Monday, April 21, 2014

"Annie" is who again? The Horse in Motion debuts strongly and strangely

Kaillee Coleman, Elaine Huber and Chris Lee Hill (on the table). Photo credit Allyce Andrew
Attempts on Her Life
by Martin Crimp
The Horse in Motion
(at University Heights Center)
through April 27

The debut production from The Horse in Motion, a theater company mostly of UW grads, is definitely for recent UW grads. This is not to say it's not for others, but the edgy, character-less, roaming, episodic nature of this script by Martin Crimp is totally suited to the college crowd and those who like intellectual and even circular argument.

Attempts on Her Life, in script form, apparently does not even instruct who should speak what lines, or where the scenes take place, or time, or much else. It's the perfect vehicle for capturing the imaginations of this crew of theater-loving performers. So, they infuse the production with a variety of video images, locations, and moments, and spread them out throughout the University Heights center (it used to be a school).

Audiences are led in groupings to rooms with scenes, and up and down stairs to an "art gallery," a tea party where the diners are served rocks with whipped cream, and more. The focus of the evening is a being (we aren't sure what kind of entity) named Annie. We learn about Annie, though it's clear that there are no sure conclusions about her.

Personally, I wasn't that interested in Annie herself. I was more interested in the immersive experience of the evening and the commitment of these young people to what they were presenting. I was less interested in the words of the script (many of which are very, very, very dark and had to do with Annie wanting to commit suicide or mentions of other activities of violence) than in those who were uttering them.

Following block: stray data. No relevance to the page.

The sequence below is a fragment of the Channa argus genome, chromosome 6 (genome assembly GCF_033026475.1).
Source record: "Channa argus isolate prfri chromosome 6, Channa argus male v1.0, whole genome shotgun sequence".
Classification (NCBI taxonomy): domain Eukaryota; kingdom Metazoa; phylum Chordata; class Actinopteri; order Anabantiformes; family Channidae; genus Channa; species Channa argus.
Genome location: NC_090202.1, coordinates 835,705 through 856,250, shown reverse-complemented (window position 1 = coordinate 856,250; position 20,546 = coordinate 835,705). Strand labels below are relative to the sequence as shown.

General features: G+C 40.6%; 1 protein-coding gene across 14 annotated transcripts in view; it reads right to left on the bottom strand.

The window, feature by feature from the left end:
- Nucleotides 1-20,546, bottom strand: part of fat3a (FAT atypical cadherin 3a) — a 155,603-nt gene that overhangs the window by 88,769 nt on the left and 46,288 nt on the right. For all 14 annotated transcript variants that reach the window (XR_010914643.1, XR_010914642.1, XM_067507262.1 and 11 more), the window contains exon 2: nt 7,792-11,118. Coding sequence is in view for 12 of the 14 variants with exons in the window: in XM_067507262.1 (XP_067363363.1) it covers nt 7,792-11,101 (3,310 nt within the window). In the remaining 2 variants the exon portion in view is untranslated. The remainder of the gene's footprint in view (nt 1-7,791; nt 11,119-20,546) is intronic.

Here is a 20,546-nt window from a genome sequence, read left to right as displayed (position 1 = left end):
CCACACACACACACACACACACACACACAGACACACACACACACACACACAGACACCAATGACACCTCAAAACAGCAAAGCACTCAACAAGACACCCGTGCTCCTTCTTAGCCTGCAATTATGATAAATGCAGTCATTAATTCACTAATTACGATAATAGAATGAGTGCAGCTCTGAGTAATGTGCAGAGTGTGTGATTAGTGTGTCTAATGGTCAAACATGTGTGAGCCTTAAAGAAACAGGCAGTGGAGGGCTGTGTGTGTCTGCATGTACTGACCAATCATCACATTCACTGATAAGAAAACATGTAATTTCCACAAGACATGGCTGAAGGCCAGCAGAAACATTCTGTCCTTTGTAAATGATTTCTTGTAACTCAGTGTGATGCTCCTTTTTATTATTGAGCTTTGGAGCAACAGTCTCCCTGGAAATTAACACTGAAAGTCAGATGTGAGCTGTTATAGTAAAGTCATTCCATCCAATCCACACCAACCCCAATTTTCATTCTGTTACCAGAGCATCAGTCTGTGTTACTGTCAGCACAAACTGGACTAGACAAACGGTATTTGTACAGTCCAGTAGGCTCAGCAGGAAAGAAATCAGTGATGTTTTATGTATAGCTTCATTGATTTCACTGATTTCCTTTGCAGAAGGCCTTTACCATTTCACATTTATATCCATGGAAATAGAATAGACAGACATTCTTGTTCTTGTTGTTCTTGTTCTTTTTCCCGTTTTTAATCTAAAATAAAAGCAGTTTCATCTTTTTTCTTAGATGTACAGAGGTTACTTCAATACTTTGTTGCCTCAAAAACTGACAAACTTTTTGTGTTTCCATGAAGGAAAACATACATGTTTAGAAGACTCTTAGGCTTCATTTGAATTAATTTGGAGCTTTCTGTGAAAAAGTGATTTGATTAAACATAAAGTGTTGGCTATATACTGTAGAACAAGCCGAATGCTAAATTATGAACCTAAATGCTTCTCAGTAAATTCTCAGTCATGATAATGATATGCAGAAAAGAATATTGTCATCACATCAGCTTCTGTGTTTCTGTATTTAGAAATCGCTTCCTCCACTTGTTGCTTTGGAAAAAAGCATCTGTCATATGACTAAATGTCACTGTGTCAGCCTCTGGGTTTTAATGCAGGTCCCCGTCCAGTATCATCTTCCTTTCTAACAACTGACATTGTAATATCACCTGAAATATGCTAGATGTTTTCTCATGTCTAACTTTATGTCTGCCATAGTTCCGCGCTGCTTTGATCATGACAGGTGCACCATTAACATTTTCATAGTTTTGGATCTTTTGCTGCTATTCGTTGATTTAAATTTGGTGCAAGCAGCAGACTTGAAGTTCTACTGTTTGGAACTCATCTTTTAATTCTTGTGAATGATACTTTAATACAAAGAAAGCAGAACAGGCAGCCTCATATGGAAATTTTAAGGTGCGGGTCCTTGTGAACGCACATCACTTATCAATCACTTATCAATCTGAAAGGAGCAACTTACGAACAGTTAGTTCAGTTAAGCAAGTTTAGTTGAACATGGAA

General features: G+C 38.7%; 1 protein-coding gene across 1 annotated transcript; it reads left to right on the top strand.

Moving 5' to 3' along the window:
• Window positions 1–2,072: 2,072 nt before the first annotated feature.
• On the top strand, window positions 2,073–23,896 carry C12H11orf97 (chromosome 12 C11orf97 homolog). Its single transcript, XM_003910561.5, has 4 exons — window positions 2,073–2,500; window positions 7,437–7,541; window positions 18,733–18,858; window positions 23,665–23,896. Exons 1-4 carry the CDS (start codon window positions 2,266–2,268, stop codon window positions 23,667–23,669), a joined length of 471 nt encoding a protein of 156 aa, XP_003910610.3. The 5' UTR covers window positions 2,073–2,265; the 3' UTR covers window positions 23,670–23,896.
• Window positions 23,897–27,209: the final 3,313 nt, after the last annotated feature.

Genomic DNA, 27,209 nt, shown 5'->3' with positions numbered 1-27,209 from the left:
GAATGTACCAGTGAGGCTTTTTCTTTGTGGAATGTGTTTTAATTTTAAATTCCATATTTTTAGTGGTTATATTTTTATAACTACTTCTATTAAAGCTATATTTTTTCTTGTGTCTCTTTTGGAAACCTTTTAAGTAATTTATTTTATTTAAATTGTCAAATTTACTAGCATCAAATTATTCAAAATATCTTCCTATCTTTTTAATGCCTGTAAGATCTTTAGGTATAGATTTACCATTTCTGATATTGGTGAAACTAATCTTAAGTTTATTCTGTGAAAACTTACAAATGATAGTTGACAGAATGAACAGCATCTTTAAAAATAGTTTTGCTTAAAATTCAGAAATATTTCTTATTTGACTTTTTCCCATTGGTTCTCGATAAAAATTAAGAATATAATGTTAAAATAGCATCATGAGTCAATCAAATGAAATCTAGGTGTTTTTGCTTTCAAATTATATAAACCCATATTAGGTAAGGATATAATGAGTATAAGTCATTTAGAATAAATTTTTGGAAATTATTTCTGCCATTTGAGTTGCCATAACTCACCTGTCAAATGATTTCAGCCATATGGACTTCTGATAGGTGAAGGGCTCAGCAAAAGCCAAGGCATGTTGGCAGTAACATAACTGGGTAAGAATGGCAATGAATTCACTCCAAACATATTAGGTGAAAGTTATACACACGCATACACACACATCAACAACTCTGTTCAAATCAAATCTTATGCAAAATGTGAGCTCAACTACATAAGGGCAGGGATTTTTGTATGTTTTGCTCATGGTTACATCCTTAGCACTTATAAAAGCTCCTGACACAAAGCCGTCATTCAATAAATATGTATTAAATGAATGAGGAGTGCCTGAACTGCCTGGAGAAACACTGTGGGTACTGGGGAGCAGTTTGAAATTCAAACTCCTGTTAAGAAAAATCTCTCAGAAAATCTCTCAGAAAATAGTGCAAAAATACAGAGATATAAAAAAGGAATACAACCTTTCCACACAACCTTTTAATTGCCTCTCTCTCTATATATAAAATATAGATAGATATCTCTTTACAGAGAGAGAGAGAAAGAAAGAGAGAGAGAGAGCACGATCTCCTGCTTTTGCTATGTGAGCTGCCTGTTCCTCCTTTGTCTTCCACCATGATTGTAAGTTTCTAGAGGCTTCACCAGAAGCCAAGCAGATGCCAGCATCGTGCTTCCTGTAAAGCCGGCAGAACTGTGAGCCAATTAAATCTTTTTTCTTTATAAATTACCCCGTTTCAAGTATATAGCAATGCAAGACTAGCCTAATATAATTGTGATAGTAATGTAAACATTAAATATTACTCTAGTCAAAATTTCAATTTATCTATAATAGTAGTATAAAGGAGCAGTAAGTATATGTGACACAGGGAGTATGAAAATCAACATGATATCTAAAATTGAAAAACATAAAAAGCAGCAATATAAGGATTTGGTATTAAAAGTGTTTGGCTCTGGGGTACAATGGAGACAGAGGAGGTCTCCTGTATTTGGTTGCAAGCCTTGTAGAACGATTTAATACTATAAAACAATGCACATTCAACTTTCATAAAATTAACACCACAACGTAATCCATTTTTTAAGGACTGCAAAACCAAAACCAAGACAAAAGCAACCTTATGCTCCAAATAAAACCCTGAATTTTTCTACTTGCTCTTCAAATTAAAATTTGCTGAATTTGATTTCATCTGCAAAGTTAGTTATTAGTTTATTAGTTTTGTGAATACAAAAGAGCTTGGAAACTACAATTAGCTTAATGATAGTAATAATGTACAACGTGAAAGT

This is a great debut with impressive and concrete theatrical substance. The press release told me why they named themselves thusly. "The Horse in Motion comes from an 1872 attempt by inventor Eadweard Muybridge to prove that a horse in completely airborne for a moment while galloping. To do this, he increased the shutter speed of his camera, and when the pictures were played back at high speed, the result was the first moving picture.

“Like Muybridge,” says actor and company member Mary Hubert, “We are using the traditional tools of theatre in new and innovative ways to change people’s view of the world. We are attempting to capture that moment of possibility and magic in everyday life when we are untethered from the earth and discover anything is possible.”

I look forward to seeing what this rather large ensemble of 22? 25? will expend their efforts on next time. For tickets to this show, go to

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